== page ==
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TIME

MANAGEMENT

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Effective Time Management
Rakesh is a senior executive in a top firm, eminently qualified
for his job. He is ambitious and does not easily trust his subordi-
nates, afraid of being let down by them. He, therefore, tries to do
everything himself and is left with little time to think over larger
issues. He remains immersed in files and carries work home. The
last time he took the family for an outing appears to be years ago.
Shiv, also in a senior position in the same firm, heads another
department. However, the ambience here is different. Everyone goes
about his job with a song on his lips and Shiv is always at hand, eas-
ily accessible to anyone. He packs for home on time and frequents
the golf course in the afternoon. Holidays with the family help him
to unwind further, which brings in added zip to his job.

What essentially is the difference between these two


executives?
Most people seldom have enough time to do all the things they
want to do. They have to work late in the offices, carry papers home
for disposal and spend all their energy in the drudgery of daily rou-
tine. They have, therefore, no time to plan and execute jobs requir-
ing their personal attention. Nor do they have adequate time for self-
development. One’s control over time is directly related to the hier-
archical position one holds in an organization.
Of all the resources—human, material, financial and the like—time
is the scarcest. It is rightly said that time is money (see table Time
Cost). An executive earning Rs 40,000 per month has his time cost
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him Rs. 1,818 per day and Rs 227 per hour. This works out to Rs
four every minute of his working time, including lunch and coffee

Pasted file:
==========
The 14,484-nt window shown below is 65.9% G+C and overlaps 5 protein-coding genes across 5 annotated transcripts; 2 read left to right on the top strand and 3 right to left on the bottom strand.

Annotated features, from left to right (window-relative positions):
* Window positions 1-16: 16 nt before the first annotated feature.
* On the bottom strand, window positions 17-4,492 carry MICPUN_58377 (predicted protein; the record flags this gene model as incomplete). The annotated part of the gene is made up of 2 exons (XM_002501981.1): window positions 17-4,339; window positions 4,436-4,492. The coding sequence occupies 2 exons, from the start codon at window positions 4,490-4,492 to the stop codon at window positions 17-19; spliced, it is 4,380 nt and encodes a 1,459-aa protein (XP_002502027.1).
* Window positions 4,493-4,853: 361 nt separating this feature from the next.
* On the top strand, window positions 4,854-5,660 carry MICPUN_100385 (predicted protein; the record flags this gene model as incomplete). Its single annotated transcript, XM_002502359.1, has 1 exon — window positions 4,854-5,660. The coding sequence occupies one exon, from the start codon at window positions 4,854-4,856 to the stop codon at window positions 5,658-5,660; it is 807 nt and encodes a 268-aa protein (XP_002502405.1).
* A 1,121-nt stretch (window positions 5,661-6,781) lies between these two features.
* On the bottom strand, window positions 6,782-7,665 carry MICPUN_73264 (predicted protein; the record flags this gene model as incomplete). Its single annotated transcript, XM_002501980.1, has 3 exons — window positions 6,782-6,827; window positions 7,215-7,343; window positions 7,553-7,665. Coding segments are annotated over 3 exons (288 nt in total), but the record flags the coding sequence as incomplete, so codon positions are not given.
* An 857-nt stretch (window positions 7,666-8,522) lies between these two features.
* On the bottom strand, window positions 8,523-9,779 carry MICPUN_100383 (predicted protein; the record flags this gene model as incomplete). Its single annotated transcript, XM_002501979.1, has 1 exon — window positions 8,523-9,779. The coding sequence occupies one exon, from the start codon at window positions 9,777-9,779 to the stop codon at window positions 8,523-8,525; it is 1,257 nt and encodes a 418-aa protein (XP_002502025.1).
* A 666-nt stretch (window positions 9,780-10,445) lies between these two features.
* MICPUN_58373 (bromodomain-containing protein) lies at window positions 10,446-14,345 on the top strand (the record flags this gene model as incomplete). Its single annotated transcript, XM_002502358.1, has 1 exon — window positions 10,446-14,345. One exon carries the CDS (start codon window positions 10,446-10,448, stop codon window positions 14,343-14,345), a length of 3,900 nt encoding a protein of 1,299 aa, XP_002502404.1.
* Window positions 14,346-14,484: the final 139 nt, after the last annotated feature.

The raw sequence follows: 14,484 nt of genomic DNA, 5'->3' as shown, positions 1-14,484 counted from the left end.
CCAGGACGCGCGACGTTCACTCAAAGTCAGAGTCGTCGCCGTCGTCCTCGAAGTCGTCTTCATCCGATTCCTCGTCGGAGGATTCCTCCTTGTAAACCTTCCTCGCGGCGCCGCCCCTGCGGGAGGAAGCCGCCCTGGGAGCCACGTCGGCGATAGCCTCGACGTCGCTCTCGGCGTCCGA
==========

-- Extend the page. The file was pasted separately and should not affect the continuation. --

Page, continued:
breaks. Time must, therefore, be utilized with utmost care and on a
priority basis. In the competitive environment prevailing in all
spheres of life, the one who manages his time effectively will have
the cutting edge.

How time is spent


The failure to manage time is the result of poor planning and is
related to how managers feel about themselves. Broadly speaking,
the pattern of time spent in a work situation is closely related to the
personal values and priority system of an individual. An analysis
indicates that most of the time spent will be on items:
 Which one is directly responsible for.
 Which are easy to perform.
 Which have brought due recognition and satisfaction in the
past.
 Which give a chance for the display of certain special skills and
talents

Management of Time
Personal traits: Time is often wasted due to various reasons and
personality traits given below.
Indecision: Inability to decide what to do and when as also the
inability to take a decision when required.
Procrastination: Decision is postponed or avoided whenever
possible.
Perfectionist: Trying to be a perfectionist and doing a perfect
job without taking care of the time schedule.
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Too much reliance on written records: Tendency to be over
cautious.
Tension: Too much tension, mostly due to inability to accom-
plish tasks in time.
Self Organisation: An individual should organize himself and
his activities in order to make the most effective use of time by the
following methods:
Priorities: The key to optimizing your time is to decide what is
important to you. Generally, the priorities for many people have